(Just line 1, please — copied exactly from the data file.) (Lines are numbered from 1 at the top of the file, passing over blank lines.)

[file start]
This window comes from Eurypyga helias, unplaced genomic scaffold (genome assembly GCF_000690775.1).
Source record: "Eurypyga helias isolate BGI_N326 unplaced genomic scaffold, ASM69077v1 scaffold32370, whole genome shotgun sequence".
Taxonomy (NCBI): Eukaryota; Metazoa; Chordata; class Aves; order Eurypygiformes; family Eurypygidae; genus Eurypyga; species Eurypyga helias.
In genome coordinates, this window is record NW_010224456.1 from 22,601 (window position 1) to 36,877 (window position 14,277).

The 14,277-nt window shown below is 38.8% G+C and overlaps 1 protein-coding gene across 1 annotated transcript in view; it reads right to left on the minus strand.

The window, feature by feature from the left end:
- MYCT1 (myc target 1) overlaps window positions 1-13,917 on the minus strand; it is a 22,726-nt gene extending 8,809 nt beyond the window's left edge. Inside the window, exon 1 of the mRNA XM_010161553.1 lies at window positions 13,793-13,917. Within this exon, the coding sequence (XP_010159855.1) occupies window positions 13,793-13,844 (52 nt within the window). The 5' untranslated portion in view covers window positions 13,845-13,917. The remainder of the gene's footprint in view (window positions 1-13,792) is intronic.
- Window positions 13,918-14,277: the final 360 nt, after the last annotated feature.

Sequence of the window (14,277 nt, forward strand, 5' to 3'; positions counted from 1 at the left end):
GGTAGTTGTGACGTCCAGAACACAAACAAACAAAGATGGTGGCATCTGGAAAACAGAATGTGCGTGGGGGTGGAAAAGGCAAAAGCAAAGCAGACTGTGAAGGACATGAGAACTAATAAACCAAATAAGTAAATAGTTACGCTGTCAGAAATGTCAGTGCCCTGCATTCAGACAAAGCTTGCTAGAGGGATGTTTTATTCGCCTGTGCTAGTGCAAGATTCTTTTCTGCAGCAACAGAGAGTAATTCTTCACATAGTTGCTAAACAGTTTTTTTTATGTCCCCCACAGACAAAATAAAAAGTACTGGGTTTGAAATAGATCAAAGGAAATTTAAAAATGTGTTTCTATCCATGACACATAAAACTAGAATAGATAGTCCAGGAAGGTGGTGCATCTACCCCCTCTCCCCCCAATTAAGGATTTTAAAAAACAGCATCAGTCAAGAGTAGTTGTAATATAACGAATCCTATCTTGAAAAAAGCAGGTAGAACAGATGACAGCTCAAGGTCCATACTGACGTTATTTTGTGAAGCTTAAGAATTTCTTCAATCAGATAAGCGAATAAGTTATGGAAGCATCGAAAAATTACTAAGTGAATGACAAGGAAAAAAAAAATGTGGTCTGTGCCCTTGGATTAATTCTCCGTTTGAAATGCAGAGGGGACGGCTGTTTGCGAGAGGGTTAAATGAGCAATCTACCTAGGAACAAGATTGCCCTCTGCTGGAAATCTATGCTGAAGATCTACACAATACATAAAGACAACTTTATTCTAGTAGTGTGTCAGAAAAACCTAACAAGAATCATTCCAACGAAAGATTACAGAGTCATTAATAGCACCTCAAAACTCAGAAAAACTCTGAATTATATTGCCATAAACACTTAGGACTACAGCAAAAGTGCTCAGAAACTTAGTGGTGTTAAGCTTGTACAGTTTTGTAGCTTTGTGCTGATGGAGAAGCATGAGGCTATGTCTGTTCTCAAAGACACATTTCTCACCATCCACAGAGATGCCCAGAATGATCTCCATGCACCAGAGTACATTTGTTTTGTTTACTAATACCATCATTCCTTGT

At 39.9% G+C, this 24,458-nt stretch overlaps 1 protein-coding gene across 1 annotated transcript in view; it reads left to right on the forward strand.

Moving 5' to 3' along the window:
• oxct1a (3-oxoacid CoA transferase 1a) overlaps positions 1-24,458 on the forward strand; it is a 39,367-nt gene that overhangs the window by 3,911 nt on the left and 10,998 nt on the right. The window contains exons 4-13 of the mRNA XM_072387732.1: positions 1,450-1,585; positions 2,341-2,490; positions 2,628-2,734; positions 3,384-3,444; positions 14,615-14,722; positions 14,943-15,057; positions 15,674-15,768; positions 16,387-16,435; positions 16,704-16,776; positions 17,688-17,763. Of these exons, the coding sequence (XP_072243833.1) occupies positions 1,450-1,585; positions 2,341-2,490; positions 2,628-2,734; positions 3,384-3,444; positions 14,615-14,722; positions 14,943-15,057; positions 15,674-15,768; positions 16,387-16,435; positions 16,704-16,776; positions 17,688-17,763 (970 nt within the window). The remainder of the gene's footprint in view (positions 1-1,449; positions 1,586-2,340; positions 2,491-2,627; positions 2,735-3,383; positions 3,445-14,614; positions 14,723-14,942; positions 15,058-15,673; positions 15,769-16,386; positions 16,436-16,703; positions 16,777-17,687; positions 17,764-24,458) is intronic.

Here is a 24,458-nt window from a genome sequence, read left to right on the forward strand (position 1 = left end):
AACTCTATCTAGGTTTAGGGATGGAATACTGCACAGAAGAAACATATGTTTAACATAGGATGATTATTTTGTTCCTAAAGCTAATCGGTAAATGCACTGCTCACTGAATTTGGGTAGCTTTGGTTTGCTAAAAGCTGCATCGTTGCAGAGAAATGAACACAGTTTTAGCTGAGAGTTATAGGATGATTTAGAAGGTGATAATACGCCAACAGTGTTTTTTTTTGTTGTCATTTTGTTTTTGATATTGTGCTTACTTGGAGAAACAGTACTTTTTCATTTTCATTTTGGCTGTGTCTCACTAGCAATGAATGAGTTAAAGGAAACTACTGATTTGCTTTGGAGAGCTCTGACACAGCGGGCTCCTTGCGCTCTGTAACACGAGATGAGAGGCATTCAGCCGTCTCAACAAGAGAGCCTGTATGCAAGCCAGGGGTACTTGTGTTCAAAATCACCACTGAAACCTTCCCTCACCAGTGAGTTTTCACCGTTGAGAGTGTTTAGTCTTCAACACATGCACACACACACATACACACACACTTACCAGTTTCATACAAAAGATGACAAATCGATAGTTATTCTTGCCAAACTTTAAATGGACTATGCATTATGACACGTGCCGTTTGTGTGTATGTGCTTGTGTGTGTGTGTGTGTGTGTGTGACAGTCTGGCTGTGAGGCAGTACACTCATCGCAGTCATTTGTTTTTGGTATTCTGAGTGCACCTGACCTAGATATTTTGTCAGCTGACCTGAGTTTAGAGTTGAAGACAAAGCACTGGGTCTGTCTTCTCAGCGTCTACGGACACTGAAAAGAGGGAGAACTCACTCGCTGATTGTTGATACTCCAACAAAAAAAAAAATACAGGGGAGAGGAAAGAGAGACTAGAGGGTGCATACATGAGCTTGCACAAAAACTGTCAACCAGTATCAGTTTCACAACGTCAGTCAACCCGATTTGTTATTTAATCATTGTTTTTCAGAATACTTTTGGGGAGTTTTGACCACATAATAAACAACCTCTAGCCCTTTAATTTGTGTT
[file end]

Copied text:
This window comes from Eurypyga helias, unplaced genomic scaffold (genome assembly GCF_000690775.1).